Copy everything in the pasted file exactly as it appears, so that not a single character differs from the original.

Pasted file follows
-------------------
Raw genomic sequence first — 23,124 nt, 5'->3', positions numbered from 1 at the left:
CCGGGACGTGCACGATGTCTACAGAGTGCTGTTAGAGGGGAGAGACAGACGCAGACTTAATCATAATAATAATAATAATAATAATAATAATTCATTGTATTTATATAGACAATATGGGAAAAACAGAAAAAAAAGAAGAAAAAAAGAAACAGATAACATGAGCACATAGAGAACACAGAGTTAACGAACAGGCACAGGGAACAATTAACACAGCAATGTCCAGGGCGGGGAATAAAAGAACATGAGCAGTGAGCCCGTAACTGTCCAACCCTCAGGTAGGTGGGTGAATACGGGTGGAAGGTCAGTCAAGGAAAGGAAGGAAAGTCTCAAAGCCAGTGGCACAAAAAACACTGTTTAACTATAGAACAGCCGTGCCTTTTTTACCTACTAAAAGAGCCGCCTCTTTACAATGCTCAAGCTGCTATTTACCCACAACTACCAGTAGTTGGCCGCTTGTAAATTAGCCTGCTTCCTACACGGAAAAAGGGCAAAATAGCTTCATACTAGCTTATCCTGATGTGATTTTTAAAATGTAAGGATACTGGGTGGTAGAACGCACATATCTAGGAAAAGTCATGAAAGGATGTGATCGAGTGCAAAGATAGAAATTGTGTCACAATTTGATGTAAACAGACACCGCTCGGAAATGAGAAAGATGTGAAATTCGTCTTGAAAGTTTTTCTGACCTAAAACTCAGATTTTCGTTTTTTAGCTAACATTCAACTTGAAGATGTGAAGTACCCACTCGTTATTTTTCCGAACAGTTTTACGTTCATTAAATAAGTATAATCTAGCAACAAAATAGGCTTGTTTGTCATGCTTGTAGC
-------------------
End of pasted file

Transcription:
Raw genomic sequence first — 23,124 nt, 5'->3', positions numbered from 1 at the left:
CCGGGACGTGCACGATGTCTACAGAGTGCTGTTAGAGGGGAGAGACAGACGCAGACTTAATCATAATAATAATAATAATAATAATAATAATTCATTGTATTTATATAGACAATATGGGAAAAACAGAAAAAAAAGAAGAAAAAAAGAAACAGATAACATGAGCACATAGAGAACACAGAGTTAACGAACAGGCACAGGGAACAATTAACACAGCAATGTCCAGGGCGGGGAATAAAAGAACATGAGCAGTGAGCCCGTAACTGTCCAACCCTCAGGTAGGTGGGTGAATACGGGTGGAAGGTCAGTCAAGGAAAGGAAGGAAAGTCTCAAAGCCAGTGGCACAAAAAACACTGTTTAACTATAGAACAGCCGTGCCTTTTTTACCTACTAAAAGAGCCGCCTCTTTACAATGCTCAAGCTGCTATTTACCCACAACTACCAGTAGTTGGCCGCTTGTAAATTAGCCTGCTTCCTACACGGAAAAAGGGCAAAATAGCTTCATACTAGCTTATCCTGATGTGATTTTTAAAATGTAAGGATACTGGGTGGTAGAACGCACATATCTAGGAAAAGTCATGAAAGGATGTGATCGAGTGCAAAGATAGAAATTGTGTCACAATTTGATGTAAACAGACACCGCTCGGAAATGAGAAAGATGTGAAATTCGTCTTGAAAGTTTTTCTGACCTAAAACTCAGATTTTCGTTTTTTAGCTAACATTCAACTTGAAGATGTGAAGTACCCACTCGTTATTTTTCCGAACAGTTTTACGTTCATTAAATAAGTATAATCTAGCAACAAAATAGGCTTGTTTGTCATGCTTGTAGC